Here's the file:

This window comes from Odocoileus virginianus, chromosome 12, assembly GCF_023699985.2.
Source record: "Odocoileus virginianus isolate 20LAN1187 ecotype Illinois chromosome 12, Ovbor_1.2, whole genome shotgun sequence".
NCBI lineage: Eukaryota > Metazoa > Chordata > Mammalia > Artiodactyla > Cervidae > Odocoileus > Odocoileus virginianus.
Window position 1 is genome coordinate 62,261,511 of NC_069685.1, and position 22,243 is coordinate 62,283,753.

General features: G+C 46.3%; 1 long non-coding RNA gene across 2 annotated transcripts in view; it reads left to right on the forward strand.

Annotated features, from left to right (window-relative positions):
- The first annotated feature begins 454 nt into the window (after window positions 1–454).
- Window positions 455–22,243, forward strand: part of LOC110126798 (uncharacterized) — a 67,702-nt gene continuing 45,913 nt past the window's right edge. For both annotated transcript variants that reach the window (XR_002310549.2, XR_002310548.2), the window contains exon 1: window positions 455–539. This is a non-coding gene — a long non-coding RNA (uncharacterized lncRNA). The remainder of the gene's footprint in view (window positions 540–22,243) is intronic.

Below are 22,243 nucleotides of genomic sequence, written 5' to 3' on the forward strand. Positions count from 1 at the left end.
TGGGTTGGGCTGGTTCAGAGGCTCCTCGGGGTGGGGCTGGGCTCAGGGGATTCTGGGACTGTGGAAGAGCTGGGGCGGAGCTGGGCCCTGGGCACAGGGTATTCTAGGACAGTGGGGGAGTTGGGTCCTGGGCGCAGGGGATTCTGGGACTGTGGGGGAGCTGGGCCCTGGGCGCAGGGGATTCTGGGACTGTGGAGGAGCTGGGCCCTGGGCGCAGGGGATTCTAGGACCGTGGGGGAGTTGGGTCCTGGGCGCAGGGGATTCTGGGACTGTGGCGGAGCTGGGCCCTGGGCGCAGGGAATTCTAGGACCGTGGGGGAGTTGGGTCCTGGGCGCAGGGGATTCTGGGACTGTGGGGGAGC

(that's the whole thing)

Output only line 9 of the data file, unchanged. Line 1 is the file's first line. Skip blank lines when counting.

Below are 22,243 nucleotides of genomic sequence, written 5' to 3' on the forward strand. Positions count from 1 at the left end.